When baby sleeps soundly, everyone’s happy especially mom and dad. So when news broke that a doll could put babies to sleep faster and for longer to almost miraculous results, imagine the clamor! This sleeping companion is called the Lulla Doll, and it has sold out even before it has reached distribution centers.
Based on research on the positive effects of the closeness of baby and caregiver, the doll’s creator Eyrún Eggertsdóttir, an Iceland-based mother of two who has studied psychology, designed the doll to stimulate the sound of a mother’s steady breathing and heartbeat. The sound helps little ones sleep longer and feel better by stabilizing their own breathing and heartbeat.
“Research tells us when babies hear these sounds, they tune into them and start following the rhythm that they hear,” Eggertsdóttir told Huffington Post. “When babies feel more stable and calm, it helps them to fall asleep and stay asleep for longer at a time.
It can sound a little like Darth Vader to parents, Eggertsdóttir jokingly told The Daily Telegraph, but added that babies and toddlers haven’t seen Star Wars so it’s alright. The heartbeat and breathing was recorded from a yoga teacher mom at rest.
The doll turns on or off by pushing a button on its chest. Left on, it will play for eight hours and automatically turn off afterwards. The doll was thoroughly tested for safety around babies, but as safe sleep recommendations advise that no loose items should be placed with a newborn during sleep, the doll also has hidden Velcro straps that can attach to cribs, car seats, strollers and carriers.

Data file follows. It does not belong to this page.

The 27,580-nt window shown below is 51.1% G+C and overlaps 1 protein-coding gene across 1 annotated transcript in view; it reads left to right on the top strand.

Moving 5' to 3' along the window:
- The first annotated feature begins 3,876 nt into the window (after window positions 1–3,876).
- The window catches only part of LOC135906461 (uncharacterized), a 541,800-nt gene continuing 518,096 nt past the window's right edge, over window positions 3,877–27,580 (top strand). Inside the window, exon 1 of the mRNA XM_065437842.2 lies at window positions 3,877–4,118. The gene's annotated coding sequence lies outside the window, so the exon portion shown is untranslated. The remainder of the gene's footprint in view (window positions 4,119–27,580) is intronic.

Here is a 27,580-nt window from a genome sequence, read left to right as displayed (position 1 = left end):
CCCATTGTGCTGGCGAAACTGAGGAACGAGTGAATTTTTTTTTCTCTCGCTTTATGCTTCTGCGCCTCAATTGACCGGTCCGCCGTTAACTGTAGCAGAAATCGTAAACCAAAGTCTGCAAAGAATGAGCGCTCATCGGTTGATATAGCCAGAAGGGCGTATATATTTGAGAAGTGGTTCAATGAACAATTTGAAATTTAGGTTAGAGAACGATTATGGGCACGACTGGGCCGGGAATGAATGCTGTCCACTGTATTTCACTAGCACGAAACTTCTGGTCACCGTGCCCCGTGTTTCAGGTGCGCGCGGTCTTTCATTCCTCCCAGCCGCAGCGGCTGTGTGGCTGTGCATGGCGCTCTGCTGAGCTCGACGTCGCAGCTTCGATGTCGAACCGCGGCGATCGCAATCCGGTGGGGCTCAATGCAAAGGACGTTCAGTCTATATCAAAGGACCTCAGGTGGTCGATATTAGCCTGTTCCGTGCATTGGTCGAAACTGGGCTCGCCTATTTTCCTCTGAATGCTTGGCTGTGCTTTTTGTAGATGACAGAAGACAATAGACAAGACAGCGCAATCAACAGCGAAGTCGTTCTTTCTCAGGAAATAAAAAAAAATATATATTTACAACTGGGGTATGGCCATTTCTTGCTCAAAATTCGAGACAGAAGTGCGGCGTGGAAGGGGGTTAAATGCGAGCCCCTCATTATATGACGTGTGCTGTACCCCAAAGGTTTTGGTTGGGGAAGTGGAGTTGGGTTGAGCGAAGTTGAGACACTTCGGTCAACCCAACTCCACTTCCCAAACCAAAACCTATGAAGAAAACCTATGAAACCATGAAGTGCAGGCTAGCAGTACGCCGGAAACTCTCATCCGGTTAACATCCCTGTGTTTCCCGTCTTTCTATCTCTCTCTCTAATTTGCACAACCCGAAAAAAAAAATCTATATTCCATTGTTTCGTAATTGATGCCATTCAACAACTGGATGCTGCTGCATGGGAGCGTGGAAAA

To ensure Lulla Doll is perfect for cuddling, it’s made from soft natural cotton and hypoallergenic, ultra-fine microfiber. Parents are encouraged to rub the doll against their skin, letting the doll absorb their scent, before giving it to their little one.
Eggertsdóttir got the idea for the doll when a friend gave birth to a premature baby and had to leave her little one alone in the hospital for weeks. “During that time the little girl frequently had apnea episodes and I thought of all the research I had read in psychology about how closeness can help stabilise babies heartbeat and how this might have been prevented if she would have been able to stay close to her mother,” she told Huffington Post. The doll is actually especially designed to help preemies and babies with serious illnesses who spend a lot of time separated from their parents.
Ever since news of the Lulla Doll’s magical powers got out, the dolls have been selling faster than Eggertsdóttir and her team can pack them. Last July, parents were even bidding up to $350 (P16,900) for the doll, almost five times its retail price of $71 (P3,400). Currently, they’re sold out again, and the company is accepting pre-orders for November production. Good news, they ship worldwide as well.
Want to see more bedtime innovations for babies and children? Click here to find out about the Suzy Snooze and MonBaby.